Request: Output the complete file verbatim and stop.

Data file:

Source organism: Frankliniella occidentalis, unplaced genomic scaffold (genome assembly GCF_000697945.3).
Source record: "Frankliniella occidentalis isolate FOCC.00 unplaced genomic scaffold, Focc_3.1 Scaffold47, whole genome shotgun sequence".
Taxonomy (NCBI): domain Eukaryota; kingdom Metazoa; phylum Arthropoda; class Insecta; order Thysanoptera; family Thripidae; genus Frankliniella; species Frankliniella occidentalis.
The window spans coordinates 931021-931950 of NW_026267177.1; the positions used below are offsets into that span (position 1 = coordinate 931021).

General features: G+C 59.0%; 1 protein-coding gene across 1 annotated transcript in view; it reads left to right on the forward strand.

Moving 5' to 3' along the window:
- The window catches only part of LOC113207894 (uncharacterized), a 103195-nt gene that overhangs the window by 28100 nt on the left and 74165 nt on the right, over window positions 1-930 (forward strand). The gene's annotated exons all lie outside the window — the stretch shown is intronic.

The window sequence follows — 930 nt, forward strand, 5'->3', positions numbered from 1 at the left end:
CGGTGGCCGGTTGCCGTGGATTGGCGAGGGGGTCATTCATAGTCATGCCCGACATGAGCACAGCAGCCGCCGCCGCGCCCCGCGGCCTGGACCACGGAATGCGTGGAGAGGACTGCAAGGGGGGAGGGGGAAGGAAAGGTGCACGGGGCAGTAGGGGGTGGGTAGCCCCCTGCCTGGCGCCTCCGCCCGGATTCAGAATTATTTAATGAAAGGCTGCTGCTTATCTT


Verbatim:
Source organism: Frankliniella occidentalis, unplaced genomic scaffold (genome assembly GCF_000697945.3).
Source record: "Frankliniella occidentalis isolate FOCC.00 unplaced genomic scaffold, Focc_3.1 Scaffold47, whole genome shotgun sequence".
Taxonomy (NCBI): domain Eukaryota; kingdom Metazoa; phylum Arthropoda; class Insecta; order Thysanoptera; family Thripidae; genus Frankliniella; species Frankliniella occidentalis.
The window spans coordinates 931021-931950 of NW_026267177.1; the positions used below are offsets into that span (position 1 = coordinate 931021).

General features: G+C 59.0%; 1 protein-coding gene across 1 annotated transcript in view; it reads left to right on the forward strand.

Moving 5' to 3' along the window:
- The window catches only part of LOC113207894 (uncharacterized), a 103195-nt gene that overhangs the window by 28100 nt on the left and 74165 nt on the right, over window positions 1-930 (forward strand). The gene's annotated exons all lie outside the window — the stretch shown is intronic.

The window sequence follows — 930 nt, forward strand, 5'->3', positions numbered from 1 at the left end:
CGGTGGCCGGTTGCCGTGGATTGGCGAGGGGGTCATTCATAGTCATGCCCGACATGAGCACAGCAGCCGCCGCCGCGCCCCGCGGCCTGGACCACGGAATGCGTGGAGAGGACTGCAAGGGGGGAGGGGGAAGGAAAGGTGCACGGGGCAGTAGGGGGTGGGTAGCCCCCTGCCTGGCGCCTCCGCCCGGATTCAGAATTATTTAATGAAAGGCTGCTGCTTATCTT